Can you help me find my logic error

I'm almost done! I am supposed to make a program that allows a user to input the sides of a triangle and print out whether it's an equilateral, obtuse/acute isosceles, or no triangle. Right triangle isosceles doesn't have to be tested for since my assignment requires only ints.

public String triangle(int Side1, int Side2, int Side3)

{

if(Side1 == Side2 && Side1 == Side3 && Side2 == Side3)

{

return "equilateral";

}

if ((Side1 == Side2 || Side1 == Side3 || Side2 == Side3) &&

((Math.pow(Side1,2) + Math.pow(Side2,2)) < Math.pow(Side3,2) ||

(Math.pow(Side3,2) + Math.pow(Side1,2)) < Math.pow(Side2,2) ||

(Math.pow(Side3,2) + Math.pow(Side2,2)) < Math.pow(Side1,2) ))

{

return "obtuse isosceles" ;

}

if ((Side1 == Side2 || Side1 == Side3 || Side2 == Side3) &&

((Math.pow(Side1,2) + Math.pow(Side2,2)) > Math.pow(Side3,2) ||

(Math.pow(Side3,2) + Math.pow(Side1,2)) > Math.pow(Side2,2) ||

(Math.pow(Side3,2) + Math.pow(Side2,2)) > Math.pow(Side1,2)))

{

return "acute isosceles" ;

}

else

{

return "No triangle" ;

}

I'm almost done! I am supposed to make a program that allows a user to input the sides of a triangle and print out whether it's an equilateral, obtuse/acute isosceles, or no triangle. Right triangle isosceles doesn't have to be tested for since my assignment requires only ints.

Basically, If side1^2 + side2^2 < side3^2 then it is an obtuse

If side1^2 +side2^2 is greater than side3^2 then it is acute.

When I input 2, 3, 2 it says i got an obtuse isosceles

however when i input 3,4,3 it says i got an acute isosceles...

Wtf?

2^2 + 3^2 > 2^2 so this should be acute not obtuse....

3^2 + 4^2 > 3^2 this was correct.

But what's wrong? I thought maybe it was multiplying the same lengths first and than comparing them to the other side. For example,

2^2 +2^2 < 3^2 which yields obtuse which is correct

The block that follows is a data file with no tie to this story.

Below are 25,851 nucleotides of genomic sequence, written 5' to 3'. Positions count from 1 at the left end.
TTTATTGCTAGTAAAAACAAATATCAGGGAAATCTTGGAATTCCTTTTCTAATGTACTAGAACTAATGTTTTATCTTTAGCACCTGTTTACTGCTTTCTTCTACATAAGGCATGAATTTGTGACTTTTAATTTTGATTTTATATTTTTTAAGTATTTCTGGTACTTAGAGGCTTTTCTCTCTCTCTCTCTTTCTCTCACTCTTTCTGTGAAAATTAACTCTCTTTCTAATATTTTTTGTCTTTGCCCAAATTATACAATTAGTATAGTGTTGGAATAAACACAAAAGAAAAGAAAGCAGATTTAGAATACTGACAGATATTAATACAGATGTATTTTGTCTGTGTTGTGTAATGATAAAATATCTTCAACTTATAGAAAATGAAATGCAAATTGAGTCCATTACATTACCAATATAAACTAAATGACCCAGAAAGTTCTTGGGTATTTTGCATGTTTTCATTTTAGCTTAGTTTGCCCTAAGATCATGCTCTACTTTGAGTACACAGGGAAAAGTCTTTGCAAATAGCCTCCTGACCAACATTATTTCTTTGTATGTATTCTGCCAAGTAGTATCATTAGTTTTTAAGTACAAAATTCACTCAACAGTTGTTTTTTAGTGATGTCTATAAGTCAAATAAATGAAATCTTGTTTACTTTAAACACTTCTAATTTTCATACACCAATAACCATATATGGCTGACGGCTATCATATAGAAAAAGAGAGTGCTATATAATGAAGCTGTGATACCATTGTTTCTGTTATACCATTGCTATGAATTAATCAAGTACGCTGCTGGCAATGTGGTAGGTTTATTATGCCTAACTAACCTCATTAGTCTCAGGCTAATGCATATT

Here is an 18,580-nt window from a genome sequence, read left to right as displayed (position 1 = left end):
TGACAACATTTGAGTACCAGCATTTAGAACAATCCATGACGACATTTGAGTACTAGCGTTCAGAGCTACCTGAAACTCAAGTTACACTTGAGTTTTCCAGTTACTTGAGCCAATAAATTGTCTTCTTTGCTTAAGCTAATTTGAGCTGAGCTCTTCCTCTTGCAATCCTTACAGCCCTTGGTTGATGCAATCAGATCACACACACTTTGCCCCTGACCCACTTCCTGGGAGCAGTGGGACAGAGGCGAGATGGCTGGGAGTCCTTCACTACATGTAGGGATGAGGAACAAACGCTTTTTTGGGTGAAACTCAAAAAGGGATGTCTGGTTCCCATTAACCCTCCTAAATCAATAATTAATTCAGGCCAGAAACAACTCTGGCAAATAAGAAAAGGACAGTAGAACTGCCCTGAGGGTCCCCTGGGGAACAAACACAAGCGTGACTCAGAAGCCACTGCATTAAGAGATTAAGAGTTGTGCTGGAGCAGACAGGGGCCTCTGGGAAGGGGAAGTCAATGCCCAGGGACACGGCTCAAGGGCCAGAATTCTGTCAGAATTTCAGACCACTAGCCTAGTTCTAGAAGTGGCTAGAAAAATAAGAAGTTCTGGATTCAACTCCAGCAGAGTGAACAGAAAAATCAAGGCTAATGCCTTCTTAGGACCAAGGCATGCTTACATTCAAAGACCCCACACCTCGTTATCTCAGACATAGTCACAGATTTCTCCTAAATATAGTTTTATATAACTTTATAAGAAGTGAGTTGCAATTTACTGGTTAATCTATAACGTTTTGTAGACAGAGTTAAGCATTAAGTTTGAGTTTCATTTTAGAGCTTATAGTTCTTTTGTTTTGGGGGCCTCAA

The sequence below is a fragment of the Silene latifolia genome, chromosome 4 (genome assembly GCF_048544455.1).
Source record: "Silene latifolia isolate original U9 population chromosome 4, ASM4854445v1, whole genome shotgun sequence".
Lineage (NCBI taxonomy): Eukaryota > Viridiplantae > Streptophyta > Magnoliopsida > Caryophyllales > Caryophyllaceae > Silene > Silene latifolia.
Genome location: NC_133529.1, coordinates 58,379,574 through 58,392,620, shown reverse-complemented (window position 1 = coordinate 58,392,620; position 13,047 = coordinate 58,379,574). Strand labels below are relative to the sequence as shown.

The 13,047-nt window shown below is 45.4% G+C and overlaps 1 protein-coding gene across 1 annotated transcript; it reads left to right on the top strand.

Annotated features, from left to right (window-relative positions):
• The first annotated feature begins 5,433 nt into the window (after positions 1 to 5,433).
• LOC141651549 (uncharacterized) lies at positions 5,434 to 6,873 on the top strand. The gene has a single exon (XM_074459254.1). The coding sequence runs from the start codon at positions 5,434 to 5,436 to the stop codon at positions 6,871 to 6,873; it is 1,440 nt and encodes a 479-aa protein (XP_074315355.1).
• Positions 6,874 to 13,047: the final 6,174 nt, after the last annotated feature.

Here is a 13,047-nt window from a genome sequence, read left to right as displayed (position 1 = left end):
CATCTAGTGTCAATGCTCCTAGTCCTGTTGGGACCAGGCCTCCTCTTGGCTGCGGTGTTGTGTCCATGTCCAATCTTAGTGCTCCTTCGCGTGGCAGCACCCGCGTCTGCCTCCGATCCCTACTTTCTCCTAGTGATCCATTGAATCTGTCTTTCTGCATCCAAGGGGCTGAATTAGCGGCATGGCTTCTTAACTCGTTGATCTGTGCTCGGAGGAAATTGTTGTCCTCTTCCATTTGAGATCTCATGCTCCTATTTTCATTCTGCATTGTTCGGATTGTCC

3^2 + 3^2 > 4^2 which yields acute which is correct

but why would it be doing this?

Thanks you so much

Re: Can you help me find my logic error

obtuse : any two side lengths where the sum of their squares is less than the square of the other side length

right:any two side lengths where the sum of their squares is equal to the square of the other side length

acute: a triangle is an acute triangle if it is neither a right triangle nor an obtuse triangle

Re: Can you help me find my logic error

Quote:

Originally Posted by

**michael305rodri**
I'm almost done!...

That remains to be seen.

First of all: According to mathematicians, the definition of an *obtuse* triangle is a triangle that has an angle greater than a right angle (that's 90 degrees to us mere humans). If a triangle does not have an angle that is greater than a right angle, it is called an *acute* triangle. Get it? A triangle is either obtuse or it is acute, depending on whether it has an angle that is greater than 90 degrees.

Separate and independent of obtuseness or acuteness properties, the definition of an *isosceles* triangle is a triangle that has two equal sides. (The special case where all three sides are equal is called an *equilateral* triangle. Equilateral triangles, by definition are also isosceles triangles.) If no two sides are equal (that is, if all three sides have different lengths), the triangle is called *scalene*.